The New Geopolitics of Energy
Ten years ago, the United States and Russia signed the New START treaty—a nuclear arms control agreement that we, as the heads of our governments’ respective delegations, helped negotiate. Since then, New START has played a central role in keeping the peace and preventing a dangerous arms race between the two countries that together possess 90 percent of the world’s nuclear weapons.
Now, however, New START is in trouble: without action to extend it, the treaty will expire in February 2021. Its demise would have worrying implications for the security of the United States, of Russia, and of the world. It could bring a return to nuclear competition and spark mutual suspicion that would push the world to a level of nuclear risk unseen for decades.
The novel coronavirus pandemic should serve as a powerful reminder of the fragility of the international system. This is exactly the wrong moment to undermine or weaken other key components of that system, especially in the nuclear realm. Extending New START would demonstrate that the world’s powers are capable of working together to reduce shared threats. Letting it go would be a chilling sign of just how dangerous the world has become.
The Treaty on Measures for the Further Reduction and Limitation of Strategic Offensive Arms, as it was officially labeled, is known as New START because it replaced START, the first Strategic Arms Reduction Treaty between Washington and Moscow, which was signed in 1991 and went out of force in 2009. (Intercontinental-range nuclear weapons and the treaties that constrain them are called “strategic” because with such weapons, each side can pose a direct risk to the other’s homeland, threatening its very existence.) Following more than a year of intense negotiations, New START was signed in April 2010 and went into force in February 2011. It offered a sensible political-military compromise that meets the interests not only of the United States and Russia but of the international community as a whole.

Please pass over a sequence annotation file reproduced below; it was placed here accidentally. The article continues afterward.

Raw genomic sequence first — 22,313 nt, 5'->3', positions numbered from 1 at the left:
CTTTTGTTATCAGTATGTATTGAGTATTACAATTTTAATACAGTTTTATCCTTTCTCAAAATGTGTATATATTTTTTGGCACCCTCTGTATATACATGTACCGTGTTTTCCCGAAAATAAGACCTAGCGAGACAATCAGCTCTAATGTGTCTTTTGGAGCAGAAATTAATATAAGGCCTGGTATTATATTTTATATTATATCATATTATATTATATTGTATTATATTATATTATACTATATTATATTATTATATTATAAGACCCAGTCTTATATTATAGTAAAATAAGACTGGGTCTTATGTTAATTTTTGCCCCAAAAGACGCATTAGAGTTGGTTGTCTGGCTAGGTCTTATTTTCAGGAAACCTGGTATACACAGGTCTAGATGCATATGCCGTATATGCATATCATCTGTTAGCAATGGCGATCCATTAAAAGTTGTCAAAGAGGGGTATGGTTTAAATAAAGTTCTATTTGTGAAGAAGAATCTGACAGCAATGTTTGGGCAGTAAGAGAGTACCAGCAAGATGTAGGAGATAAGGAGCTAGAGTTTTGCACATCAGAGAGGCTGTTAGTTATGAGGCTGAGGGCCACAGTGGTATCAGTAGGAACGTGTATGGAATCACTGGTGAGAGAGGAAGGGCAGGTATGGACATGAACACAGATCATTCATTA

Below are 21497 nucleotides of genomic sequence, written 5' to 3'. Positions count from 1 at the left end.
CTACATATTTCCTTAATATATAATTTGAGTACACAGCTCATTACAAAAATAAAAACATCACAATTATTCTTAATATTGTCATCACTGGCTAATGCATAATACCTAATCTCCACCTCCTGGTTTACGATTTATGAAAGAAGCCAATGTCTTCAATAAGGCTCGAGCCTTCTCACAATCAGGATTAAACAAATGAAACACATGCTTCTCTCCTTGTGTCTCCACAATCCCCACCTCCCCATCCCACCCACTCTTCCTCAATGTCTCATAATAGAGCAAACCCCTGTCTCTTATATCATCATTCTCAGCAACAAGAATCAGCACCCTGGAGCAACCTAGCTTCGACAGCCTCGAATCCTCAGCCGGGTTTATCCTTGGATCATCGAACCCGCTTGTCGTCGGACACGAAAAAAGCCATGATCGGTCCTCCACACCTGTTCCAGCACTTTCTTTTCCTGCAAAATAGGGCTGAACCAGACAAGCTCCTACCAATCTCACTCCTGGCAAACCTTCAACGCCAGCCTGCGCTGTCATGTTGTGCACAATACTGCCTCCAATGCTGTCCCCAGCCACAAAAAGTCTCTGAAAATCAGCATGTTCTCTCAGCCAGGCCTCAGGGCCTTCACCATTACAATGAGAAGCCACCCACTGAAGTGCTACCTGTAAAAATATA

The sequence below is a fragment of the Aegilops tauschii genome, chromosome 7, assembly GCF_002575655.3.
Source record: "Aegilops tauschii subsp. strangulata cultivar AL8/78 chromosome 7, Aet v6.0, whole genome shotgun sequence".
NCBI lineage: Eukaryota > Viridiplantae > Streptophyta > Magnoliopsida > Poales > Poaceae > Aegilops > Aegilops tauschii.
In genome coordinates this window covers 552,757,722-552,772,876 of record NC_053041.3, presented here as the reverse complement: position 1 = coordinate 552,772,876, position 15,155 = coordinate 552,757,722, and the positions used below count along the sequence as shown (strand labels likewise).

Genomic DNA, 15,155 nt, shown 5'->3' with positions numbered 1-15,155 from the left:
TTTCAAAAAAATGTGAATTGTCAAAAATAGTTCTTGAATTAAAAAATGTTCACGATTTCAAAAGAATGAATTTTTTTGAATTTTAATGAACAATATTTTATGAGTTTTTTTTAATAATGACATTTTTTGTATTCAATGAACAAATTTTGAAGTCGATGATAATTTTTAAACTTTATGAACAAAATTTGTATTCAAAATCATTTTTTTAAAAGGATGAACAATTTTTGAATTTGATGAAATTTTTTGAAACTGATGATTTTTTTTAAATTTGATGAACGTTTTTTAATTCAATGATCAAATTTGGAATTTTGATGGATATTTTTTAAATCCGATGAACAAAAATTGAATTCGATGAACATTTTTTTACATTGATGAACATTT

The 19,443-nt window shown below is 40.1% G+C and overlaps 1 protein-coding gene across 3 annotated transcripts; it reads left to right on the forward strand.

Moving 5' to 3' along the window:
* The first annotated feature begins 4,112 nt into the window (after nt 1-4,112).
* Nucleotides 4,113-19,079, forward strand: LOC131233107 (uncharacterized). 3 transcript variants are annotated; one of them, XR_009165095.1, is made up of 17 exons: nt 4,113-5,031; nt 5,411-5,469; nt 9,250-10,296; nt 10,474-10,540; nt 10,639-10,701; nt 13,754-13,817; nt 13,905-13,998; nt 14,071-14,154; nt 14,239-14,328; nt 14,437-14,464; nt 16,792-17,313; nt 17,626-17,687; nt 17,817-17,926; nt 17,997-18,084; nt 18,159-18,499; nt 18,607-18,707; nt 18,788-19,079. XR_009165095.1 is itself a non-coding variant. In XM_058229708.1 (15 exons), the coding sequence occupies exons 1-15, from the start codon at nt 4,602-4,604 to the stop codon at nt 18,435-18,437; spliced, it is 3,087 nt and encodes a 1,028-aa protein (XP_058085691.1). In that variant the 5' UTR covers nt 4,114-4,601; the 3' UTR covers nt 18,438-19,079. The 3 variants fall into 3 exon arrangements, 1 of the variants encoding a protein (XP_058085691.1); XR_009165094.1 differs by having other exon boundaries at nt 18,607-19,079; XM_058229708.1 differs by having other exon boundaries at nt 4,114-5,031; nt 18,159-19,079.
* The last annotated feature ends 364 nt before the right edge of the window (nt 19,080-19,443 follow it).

After a decade of implementation, the constructive role that New START plays in maintaining the bilateral nuclear balance is clear. The final document—rightfully referred to as the “gold standard” of disarmament treaties—has outlived every other bilateral arms control agreement. In fact, today it is the sole legal instrument that keeps a new strategic nuclear arms race at bay.
New START has brought verifiable and transparent reductions in nuclear arms. By 2018, the total number of warheads had been reduced by one-third and the number of delivery vehicles—the missiles and bombers that carry warheads to their targets—by more than half. The treaty permits each side to hold up to 700 delivery vehicles and 1,550 warheads. It does not prevent the two countries from modernizing strategic nuclear weapons systems, but the total numbers must be kept within these limits. It thus maintains the strategic balance: neither side has more weapons with which it can directly threaten the other’s national territory. And it achieves this goal without undermining either side’s ability to maintain nuclear deterrence in the future.
New START is the sole legal instrument that keeps a new strategic nuclear arms race at bay.